| Quote #1
I sometimes wonder that we can be so frivolous, I may almost say, as to attend to the gross but somewhat foreign form of servitude called Negro Slavery, there are so many keen and subtle masters that enslave both north and south. It is hard to have a southern overseer; it is worse to have a northern one; but worst of all when you are the slave-driver of yourself. (Economy.9)
Thoreau was strongly anti-slavery. That "almost" ("I may almost say") suggests that he knows himself that he might be making a rather questionable claim here. For most people, being the "slave-driver of yourself" would have still been preferable to being a slave to somebody else, by whatever standard. Thoreau's just not most people, though.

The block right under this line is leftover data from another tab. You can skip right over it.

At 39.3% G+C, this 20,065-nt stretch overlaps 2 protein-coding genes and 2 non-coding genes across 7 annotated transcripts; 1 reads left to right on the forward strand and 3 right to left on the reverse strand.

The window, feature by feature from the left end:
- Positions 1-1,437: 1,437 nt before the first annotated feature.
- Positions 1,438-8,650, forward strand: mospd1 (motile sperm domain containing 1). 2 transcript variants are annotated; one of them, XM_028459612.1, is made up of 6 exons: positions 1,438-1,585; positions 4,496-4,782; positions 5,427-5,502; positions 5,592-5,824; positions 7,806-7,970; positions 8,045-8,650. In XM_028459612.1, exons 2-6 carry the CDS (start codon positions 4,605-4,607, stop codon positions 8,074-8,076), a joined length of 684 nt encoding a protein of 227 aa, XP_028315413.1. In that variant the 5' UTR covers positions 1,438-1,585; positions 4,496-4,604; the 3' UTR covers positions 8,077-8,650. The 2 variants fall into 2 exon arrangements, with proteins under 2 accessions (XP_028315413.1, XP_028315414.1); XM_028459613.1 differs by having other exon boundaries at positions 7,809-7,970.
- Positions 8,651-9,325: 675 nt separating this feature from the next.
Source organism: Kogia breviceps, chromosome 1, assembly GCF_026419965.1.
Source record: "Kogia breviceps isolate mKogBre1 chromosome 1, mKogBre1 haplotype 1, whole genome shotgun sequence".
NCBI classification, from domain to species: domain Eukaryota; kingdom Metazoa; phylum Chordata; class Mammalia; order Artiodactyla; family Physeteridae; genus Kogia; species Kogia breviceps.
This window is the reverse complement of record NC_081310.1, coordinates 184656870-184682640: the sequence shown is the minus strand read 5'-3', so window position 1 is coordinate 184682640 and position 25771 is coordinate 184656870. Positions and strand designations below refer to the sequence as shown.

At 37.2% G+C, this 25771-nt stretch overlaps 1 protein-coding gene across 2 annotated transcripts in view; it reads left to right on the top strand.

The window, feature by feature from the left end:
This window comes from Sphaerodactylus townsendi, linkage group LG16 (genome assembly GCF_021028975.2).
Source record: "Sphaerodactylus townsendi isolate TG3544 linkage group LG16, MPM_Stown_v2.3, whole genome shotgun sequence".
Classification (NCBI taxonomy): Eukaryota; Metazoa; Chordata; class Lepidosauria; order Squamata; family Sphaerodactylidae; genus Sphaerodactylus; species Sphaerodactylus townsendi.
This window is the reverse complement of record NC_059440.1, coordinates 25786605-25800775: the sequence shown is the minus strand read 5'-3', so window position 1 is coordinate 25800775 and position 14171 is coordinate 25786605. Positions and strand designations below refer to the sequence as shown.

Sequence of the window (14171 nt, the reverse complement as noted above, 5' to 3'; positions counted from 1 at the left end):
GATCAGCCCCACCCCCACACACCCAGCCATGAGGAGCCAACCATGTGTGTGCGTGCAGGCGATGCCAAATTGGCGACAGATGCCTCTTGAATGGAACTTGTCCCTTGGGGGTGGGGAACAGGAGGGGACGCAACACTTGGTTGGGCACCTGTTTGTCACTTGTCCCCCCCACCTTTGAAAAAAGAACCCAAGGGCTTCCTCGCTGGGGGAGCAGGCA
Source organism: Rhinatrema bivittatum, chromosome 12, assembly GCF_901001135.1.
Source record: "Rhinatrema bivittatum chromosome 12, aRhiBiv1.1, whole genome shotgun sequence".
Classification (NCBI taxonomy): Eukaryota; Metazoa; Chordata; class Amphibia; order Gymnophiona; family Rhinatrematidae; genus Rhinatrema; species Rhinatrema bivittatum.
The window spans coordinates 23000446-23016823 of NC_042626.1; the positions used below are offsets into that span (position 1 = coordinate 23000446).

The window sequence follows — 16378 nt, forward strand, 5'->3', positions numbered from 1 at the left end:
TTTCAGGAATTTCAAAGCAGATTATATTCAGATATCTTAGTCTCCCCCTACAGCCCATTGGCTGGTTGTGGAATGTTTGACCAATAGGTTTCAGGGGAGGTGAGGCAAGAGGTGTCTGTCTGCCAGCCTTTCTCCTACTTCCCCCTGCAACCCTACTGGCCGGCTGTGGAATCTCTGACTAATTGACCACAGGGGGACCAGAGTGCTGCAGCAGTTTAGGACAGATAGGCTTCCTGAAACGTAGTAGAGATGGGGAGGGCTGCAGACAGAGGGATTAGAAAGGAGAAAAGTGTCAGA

| Quote #2
The man who has actually paid for his farm with labor on it is so rare that every neighbor can point to him. I doubt if there are three such men in Concord. (Economy.49)
Here, our author laments the fact that farming is no longer done for survival, but for profit. Farmers – including Thoreau's own neighbors and friends – are thus led into debt.
| Quote #3
It is a mistake to suppose that, in a country where the usual evidences of civilization exist, the condition of a very large body of the inhabitants may not be as degraded as that of savages. (Economy.52)
Thoreau criticizes the wide gap between the rich and the poor. Not everyone is enjoying the benefits of industrialization. The wealth gap is a huge issue even today, and something that a lot of brilliant men and women – like Thoreau – spend a lot of brainpower trying to resolve.